Mass Surveillance is the act of observing large segments of people or groups without any set system to do so. It usually interferes with the peoples’ rights to privacy. Any attempt to collect data of a group or individuals without any measures taken to limit the acquired data to specific target public or individual is a form of mass surveillance.
With the use of this method, the government can now monitor any sphere of our lives without us even knowing about it. With the help of today’s technology governments all across the globe are obtaining and processing data from huge numbers of people without even them being accused of any crime or wrong doing. Due to this the government has attained immense amounts of power over the general public.
Practice of mass surveillance by the government is not recent. This is been carried out for a long time in the history of surveillance. Some old methods of mass surveillance include tattooing people for recognition, numbering and putting people under categories, censuses and ID documenting. Presently, mass surveillance has become really easy in public places with the help of installation of closed circuit television cameras (CCTV).
The latest forms of surveillance via the government on the public is monitoring their communication patterns, which includes what we do on our phones and other digital devices like computers, Ipads and so on. I recently tweeted about it to seek public opinion about the government invading privacy. The results are below.
Is it Ethical to do so? When is surveillance appropriate?
M.I.T. professor Gary Marx presented an argument about it (An Ethics for the New Surveillance, Vol. 14, No. 3) saying that we should measure and evaluate methods of mass surveillance before its implication on people. This can be done by asking a number of questions about the means, data collection context and the uses of that data.
There have been many protests by the public against the government for this reason. The government usually gets away from such protests by saying things along the lines of “If you haven’t done anything wrong, you have nothing to fear.”
A counter argument to this presented by Edward Snowden saying that “… If you don’t support freedom of speech, maybe it’s because you have nothing to say” (Snowden Article).
Although, mass surveillance can be used in a positive manner; anti- terrorism, census and crime statistics. It helps the government to stop major organized crimes like human trafficking across international borders, drug trades and so on. I have also talked about police surveillance in my podcast below and few other government surveillance examples across the globe.
Podcast Shivangi Sharma
Government surveillance does work in favor of people sometimes but in this process the government is collecting large amounts of data which can used or abused according the circumstances. This makes people vulnerable to the government. I recently watched a famous talk show TED Talk .Christopher Soghoian talks about software the governmnet is adopting. It is really interesting to know how and to what extent we can be monitored!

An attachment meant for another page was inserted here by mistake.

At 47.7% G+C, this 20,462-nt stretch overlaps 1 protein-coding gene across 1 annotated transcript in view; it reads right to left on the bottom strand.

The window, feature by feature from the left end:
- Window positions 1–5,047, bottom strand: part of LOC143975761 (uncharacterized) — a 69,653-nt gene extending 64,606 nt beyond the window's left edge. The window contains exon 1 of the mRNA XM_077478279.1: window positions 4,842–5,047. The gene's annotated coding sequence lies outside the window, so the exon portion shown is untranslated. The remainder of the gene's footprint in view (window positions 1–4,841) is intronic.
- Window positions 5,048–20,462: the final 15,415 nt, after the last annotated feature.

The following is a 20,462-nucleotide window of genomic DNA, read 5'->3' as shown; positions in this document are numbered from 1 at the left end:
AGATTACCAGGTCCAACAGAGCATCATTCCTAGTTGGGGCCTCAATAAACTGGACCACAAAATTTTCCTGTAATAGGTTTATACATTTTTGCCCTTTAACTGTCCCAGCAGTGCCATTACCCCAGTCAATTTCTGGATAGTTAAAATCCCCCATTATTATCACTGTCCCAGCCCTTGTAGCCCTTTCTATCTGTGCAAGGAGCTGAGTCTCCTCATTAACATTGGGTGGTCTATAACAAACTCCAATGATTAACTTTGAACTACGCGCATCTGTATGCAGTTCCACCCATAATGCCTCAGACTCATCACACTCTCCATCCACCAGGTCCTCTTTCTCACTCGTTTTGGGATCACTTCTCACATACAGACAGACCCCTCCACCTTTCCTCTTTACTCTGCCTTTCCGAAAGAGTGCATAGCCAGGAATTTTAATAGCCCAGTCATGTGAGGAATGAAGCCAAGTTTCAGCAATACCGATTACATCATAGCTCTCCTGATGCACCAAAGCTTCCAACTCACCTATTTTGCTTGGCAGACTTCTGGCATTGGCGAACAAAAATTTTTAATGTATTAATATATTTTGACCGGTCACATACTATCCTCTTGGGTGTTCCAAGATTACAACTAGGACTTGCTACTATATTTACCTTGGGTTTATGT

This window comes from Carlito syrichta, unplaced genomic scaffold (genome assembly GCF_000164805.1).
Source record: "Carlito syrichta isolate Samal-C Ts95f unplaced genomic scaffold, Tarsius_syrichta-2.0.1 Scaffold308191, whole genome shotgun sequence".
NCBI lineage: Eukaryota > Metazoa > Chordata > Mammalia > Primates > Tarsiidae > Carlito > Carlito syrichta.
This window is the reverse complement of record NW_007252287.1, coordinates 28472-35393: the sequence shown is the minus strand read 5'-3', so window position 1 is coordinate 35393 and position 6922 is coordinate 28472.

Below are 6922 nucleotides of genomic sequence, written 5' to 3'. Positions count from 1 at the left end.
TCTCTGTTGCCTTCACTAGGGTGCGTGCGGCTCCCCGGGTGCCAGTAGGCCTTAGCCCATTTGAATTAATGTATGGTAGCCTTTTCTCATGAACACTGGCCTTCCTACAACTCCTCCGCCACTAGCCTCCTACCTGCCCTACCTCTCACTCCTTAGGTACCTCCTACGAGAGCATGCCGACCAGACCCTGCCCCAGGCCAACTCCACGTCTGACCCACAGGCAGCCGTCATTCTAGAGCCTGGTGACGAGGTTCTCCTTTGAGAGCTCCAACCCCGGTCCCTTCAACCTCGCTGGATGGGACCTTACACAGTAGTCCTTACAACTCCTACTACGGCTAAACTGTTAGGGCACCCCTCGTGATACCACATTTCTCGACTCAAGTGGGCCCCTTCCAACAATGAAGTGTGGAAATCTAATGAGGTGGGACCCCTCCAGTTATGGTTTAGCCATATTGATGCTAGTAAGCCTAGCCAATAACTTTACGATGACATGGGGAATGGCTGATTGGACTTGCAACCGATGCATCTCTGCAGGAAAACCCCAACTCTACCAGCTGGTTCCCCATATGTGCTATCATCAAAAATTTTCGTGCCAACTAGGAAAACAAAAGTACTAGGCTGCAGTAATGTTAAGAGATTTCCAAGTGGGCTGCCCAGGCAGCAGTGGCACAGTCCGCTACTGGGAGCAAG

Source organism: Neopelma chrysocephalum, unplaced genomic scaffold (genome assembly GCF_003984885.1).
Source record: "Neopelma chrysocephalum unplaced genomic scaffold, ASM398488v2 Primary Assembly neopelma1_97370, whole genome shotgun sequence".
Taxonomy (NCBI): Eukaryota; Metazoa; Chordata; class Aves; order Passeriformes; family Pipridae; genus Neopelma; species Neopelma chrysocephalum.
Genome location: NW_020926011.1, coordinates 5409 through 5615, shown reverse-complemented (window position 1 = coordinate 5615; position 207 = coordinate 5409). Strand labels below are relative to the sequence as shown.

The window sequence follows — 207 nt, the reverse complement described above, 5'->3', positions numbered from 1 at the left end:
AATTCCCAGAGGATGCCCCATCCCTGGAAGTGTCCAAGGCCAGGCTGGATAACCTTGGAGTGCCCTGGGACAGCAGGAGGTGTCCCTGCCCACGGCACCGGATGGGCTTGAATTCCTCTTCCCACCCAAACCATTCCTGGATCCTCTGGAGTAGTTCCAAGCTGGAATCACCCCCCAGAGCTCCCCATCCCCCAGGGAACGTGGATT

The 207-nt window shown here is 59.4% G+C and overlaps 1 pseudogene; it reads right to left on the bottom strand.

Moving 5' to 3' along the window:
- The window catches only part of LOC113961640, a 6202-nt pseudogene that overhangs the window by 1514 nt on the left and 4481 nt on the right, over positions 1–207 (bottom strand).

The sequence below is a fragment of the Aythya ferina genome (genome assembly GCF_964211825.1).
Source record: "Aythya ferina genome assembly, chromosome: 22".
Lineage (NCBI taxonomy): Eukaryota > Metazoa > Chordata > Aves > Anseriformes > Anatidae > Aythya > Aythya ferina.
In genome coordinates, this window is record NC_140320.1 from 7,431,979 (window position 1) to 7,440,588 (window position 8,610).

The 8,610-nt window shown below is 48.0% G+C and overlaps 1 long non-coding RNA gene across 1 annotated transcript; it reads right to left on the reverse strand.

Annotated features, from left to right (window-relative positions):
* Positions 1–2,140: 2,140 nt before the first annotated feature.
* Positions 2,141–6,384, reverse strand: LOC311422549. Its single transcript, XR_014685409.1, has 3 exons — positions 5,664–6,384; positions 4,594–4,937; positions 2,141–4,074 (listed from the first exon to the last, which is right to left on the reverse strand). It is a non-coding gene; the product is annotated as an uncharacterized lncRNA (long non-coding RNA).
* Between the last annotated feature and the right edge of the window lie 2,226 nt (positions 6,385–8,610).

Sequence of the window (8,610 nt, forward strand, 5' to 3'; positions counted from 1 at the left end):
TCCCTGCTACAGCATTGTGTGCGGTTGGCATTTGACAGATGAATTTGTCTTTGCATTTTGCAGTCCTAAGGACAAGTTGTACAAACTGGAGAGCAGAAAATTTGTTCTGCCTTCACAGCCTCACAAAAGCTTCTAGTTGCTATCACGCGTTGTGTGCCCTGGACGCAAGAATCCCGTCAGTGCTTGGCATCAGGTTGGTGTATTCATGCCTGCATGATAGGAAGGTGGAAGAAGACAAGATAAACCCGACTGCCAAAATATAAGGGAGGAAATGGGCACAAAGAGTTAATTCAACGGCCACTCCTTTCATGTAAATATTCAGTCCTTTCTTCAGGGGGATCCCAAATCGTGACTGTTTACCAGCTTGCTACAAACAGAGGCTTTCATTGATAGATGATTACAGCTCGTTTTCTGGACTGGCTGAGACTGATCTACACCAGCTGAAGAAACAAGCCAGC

They can control our lives. They have the ability to know exactly what any innocent individuals are doing at any point in time, even if they are in their own home, just like you and me!
- Ashley Deeks, An International Legal Framework for Surveillance Vol.55:2, ILSA, Accessed 30/8/16, https://www.ilsa.org/jessup/jessup16/Batch%202/DeeksLegalFramework.pdf
- “Background: Firewall of Shame”, Global Internet Freedom Consortium, 2008. Retrieved 22 March 2014, Accessed 27th August 2016, https://en.wikipedia.org/wiki/Internet_censorship_in_China#cite_note-3
- Harry Tucker, Metadata Laws in Australia 2015: Everything You Need to Know, 13th October 2016, Accessed 27th August 2016, http://www.news.com.au/technology/online/new-data-retention-laws-begin-today-this-is-what-you-need-to-know/news-story/28ea2dc1b01d15e53f474e21b6d68501
- Marx, Gary. “An Ethics For The New Surveillance.” The Information Society, Vol. 14, No. 3, 1998
- Nick Grimm, US government data surveillance under a cloud as Microsoft launches legal challenge.-ABC News (Australian Broadcasting Corporation) , April 15th 2016, Accessed 27th August 2016, http://www.abc.net.au/news/2016-04-15/us-government-data-surveillance-under-a-cloud-as/7330144
- Sophie Kleeman, In One Quote, Snowden Just Destroyed the Biggest Myth About Privacy, Tech.Mic, May 29th 2015, Accessed 30/8/16, https://mic.com/articles/119602/in-one-quote-edward-snowden-summed-up-why-our-privacy-is-worth-fighting-for#.r9yXhUxey